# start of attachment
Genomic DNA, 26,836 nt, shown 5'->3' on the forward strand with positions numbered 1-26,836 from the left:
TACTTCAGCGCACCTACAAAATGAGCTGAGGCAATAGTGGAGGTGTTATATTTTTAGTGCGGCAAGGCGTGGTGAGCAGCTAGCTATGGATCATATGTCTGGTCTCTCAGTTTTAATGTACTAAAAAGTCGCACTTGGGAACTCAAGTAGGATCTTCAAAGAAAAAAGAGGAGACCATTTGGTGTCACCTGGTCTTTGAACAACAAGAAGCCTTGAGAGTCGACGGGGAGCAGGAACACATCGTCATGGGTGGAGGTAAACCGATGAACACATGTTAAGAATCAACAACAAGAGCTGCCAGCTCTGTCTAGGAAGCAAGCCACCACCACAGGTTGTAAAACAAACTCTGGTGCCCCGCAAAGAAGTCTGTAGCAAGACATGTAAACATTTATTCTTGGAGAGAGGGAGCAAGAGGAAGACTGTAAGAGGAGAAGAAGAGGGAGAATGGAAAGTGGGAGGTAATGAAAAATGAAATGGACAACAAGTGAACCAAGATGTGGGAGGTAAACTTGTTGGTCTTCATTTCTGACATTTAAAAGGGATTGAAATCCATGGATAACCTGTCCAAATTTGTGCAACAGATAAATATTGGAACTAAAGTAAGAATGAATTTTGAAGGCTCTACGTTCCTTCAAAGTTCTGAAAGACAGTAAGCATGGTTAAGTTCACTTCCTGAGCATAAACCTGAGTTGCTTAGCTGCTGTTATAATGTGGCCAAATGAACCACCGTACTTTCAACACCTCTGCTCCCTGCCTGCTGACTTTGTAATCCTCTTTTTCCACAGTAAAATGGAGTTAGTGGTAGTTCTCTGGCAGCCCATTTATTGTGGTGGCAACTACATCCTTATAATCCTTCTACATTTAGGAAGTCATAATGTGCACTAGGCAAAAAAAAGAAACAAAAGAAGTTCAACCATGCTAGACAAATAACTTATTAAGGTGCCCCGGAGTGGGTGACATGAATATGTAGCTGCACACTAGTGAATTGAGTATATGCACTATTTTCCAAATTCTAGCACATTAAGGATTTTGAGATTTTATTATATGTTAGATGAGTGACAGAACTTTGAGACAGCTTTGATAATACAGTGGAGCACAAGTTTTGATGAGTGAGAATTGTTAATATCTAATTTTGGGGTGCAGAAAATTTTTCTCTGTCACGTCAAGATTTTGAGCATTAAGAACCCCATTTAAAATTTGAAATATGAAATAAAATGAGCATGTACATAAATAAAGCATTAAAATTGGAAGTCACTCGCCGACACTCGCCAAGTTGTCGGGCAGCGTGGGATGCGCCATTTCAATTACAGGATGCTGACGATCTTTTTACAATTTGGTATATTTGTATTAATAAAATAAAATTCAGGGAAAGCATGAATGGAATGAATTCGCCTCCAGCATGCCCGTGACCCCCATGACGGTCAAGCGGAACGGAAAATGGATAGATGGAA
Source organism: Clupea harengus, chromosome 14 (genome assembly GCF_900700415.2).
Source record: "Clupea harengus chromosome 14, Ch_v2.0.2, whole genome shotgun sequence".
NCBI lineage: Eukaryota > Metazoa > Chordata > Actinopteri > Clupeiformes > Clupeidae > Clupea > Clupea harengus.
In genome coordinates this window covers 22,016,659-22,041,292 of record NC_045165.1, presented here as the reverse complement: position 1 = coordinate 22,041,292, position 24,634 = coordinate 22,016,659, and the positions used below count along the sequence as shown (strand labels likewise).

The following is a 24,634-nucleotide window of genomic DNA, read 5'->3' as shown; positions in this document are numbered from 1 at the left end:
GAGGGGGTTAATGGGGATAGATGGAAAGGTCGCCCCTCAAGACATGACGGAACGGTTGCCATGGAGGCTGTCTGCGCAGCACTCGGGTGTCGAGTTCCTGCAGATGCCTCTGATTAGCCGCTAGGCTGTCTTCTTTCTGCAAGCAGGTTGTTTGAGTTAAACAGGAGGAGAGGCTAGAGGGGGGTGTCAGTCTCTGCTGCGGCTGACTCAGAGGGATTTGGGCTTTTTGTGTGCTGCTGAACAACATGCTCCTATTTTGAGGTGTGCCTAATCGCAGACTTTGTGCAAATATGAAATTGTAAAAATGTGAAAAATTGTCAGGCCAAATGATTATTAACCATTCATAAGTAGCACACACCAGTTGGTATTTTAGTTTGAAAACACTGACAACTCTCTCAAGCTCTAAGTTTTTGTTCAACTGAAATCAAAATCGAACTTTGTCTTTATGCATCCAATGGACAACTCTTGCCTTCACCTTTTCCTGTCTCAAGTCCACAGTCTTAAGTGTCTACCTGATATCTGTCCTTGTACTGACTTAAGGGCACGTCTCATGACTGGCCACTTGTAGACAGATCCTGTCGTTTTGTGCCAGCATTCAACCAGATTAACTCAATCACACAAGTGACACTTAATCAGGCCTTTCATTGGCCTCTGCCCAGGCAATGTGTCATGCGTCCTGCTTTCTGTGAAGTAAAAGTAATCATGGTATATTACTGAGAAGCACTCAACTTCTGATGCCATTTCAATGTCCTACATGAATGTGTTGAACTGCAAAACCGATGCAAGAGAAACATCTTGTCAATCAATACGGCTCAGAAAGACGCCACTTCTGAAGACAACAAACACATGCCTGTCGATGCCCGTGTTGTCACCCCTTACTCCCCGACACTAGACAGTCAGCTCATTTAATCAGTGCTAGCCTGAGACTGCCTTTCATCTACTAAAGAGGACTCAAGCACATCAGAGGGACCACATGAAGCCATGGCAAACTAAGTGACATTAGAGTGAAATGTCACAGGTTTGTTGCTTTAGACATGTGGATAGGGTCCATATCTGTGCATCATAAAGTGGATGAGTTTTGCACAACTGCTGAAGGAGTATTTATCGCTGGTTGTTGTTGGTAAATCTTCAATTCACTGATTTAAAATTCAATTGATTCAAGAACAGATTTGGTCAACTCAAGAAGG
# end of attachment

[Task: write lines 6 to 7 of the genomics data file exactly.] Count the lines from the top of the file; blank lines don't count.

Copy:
In genome coordinates this window covers 22,016,659-22,041,292 of record NC_045165.1, presented here as the reverse complement: position 1 = coordinate 22,041,292, position 24,634 = coordinate 22,016,659, and the positions used below count along the sequence as shown (strand labels likewise).

The following is a 24,634-nucleotide window of genomic DNA, read 5'->3' as shown; positions in this document are numbered from 1 at the left end: